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Organizers of St. Patrick’s Day parade in South Boston balk at route change

The 2017 St. Patrick's Day Parade in Boston.Keith Bedford/Globe Staff

The South Boston Allied War Veterans Council, organizer of the annual St. Patrick’s Day parade, is balking at Mayor Martin J. Walsh’s decision to shorten the route, because of Tuesday’s heavy snowfall.

In a statement released Wednesday night, Dave Falvey, commander of the council, said it is “extremely disappointing that Mayor Walsh made a unilateral decision to proceed with a shortened route.”

Earlier Wednesday, Walsh announced that Sunday’s parade would follow the same “snow route” used in recent years after heavy snowfall clogged city streets.

“Our number one priority will always be to keep our residents safe at all times,” Walsh said in a statement. “The snow route has allowed for a safe and enjoyable celebration in other years when there has been heavy snow before the parade.”


The parade will start at the Broadway MBTA station and end at Farragut Road, Walsh said late Wednesday afternoon.

The same route was followed last year, and in 2015, when city streets were also clogged with mounds of snow.

But Falvey said Walsh made his decision without the concurence of the council, which is urging the mayor to reconsider.

“I don’t think our position on this is unreasonable,” said Falvey during a brief phone interview Wednesday.

The 117th edition of the parade, which steps off at 1 p.m., had been scheduled to follow a longer route, from the Broadway MBTA Station to Old Colony Avenue, according to the parade website.

The traditional route, said Falvey in his statement, “is part of what makes the event special, and allows for the parade to pass by senior and public housing, and for Perkins American Legion Post members to host Gold Star Mothers.”

Parade organizers and City Hall have clashed over the parade route before. In 2016, a federal judge ordered the Walsh administration to allow the parade to march along its typical route, saying the city’s attempts to shorten the parade, even for safety reasons, interfered with the First Amendment rights of the organizers.


“Today’s decision is consistent with the failed 2016 attempt to permanently shorten the parade route that was defeated in court,” said Falvey in his statement.

Asked if organizers would take legal action against the city over the parade route this year, Falvey said, “I’m not really sure . . . we’re just exploring all options at this point.”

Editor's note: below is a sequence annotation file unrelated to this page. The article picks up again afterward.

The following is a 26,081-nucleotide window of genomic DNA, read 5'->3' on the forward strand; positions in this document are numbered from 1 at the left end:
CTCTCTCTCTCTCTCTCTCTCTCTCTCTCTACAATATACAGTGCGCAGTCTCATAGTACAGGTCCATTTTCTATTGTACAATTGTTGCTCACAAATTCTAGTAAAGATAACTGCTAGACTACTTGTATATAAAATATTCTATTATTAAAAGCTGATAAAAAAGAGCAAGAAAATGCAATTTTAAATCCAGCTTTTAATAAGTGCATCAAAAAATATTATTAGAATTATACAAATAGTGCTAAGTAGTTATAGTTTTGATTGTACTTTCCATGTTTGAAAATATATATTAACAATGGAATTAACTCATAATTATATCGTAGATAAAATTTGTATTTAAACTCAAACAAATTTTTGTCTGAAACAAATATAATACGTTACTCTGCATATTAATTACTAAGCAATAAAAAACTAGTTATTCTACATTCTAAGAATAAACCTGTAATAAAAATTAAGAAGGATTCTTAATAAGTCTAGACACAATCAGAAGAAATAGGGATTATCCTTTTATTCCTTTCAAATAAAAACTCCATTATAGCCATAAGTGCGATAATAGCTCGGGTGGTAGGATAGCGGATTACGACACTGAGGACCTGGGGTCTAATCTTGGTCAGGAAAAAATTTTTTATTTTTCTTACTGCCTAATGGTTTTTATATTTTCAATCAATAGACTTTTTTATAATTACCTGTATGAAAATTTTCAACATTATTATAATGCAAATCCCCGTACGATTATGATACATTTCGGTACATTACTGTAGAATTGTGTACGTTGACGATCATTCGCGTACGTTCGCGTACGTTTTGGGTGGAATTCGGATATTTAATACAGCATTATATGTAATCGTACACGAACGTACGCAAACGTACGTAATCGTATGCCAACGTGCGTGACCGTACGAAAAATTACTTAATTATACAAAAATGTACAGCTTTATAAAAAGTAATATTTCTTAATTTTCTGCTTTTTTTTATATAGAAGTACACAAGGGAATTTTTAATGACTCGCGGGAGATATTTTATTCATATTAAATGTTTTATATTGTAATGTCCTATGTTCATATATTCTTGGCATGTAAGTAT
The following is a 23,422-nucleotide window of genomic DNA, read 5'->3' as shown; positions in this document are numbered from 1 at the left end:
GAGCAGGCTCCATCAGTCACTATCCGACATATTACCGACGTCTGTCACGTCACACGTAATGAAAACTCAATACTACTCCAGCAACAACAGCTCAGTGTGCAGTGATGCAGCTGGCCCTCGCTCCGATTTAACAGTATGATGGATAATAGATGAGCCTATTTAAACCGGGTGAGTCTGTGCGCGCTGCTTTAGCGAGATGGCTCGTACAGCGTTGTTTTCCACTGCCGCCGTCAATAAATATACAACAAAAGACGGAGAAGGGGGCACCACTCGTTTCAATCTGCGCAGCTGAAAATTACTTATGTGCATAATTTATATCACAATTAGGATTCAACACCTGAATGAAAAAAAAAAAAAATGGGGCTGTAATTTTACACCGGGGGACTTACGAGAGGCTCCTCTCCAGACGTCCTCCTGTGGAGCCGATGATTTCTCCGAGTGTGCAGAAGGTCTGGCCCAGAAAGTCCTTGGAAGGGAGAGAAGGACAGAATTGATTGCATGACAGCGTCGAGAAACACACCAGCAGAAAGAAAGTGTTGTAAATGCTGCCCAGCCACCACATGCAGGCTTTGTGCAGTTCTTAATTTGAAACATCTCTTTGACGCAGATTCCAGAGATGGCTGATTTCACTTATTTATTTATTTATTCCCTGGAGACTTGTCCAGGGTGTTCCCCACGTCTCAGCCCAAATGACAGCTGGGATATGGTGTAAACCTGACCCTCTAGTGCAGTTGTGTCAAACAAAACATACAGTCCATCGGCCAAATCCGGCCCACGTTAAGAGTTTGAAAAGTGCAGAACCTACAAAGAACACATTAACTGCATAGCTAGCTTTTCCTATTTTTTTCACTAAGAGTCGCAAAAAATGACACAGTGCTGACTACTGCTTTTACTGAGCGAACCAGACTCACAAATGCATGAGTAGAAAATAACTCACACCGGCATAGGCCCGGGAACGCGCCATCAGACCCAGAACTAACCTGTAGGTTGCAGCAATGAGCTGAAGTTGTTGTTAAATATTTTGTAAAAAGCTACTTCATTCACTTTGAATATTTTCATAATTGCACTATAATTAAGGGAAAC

The council, according to Falvey’s statement, “understands that public safety is the top concern, but there was still the opportunity for the parade to proceed with the traditional route with that in mind.”

Nicole Caravella, a spokeswoman for Walsh, said in a statement that the mayor has “been in communication with parade organizers for two days to discuss the safety precautions and need to utilize the snow route.”

“This decision had to be made as soon as possible in order to allow adequate time for Public Works to fully clear Broadway of snow and for public safety officials to finalize their staffing and safety plans for the parade,” she said in the statement.

Tuesday’s blizzard, which dumped 14.5 inches of snow in Boston, has sent city crews scurrying to clean up from the storm, particularly along the parade route, Walsh said.

“I commend the Public Works Department for working diligently to ensure that Broadway will be safe and accessible by Sunday,” he said.


In a statement, Boston police Commissioner William B. Evans said the shorter route is necessary to ensure public safety.

Tuesday’s heavy snowfall “created a situation where we do not feel that it is safe enough for children and families to watch the parade, especially on side streets, which are already difficult to navigate after a storm,” Evans said.

Councilor Michael Flaherty, who serves at large but hails from South Boston, praised the decision to follow the shorter route.

“It’s the safest, from a public safety point of view,” he said, noting the route has been used before. “It’s not the preferred route, but it is in the interest of public safety.”

Flaherty noted the urgency of arriving at a quick decision because local and state law enforcement officials are slated to discuss emergency preparation plans Thursday. There was no way to have sidewalks and streets cleared on time, he said.

Crews from Boston Public Works removed 1,800 cubic yards of snow on Broadway in South Boston overnight Tuesday into Wednesday, according to the mayor’s office.

City crews will continue to focus on removing snow and clearing the sidewalks from Broadway in coming days to ensure “safety and accessibility on the designated snow route,” the mayor’s office said.

Milton Valencia of the Globe staff contributed. Danny McDonald can be reached at daniel.mcdonald@globe.com. Follow him on Twitter @Danny__McDonald.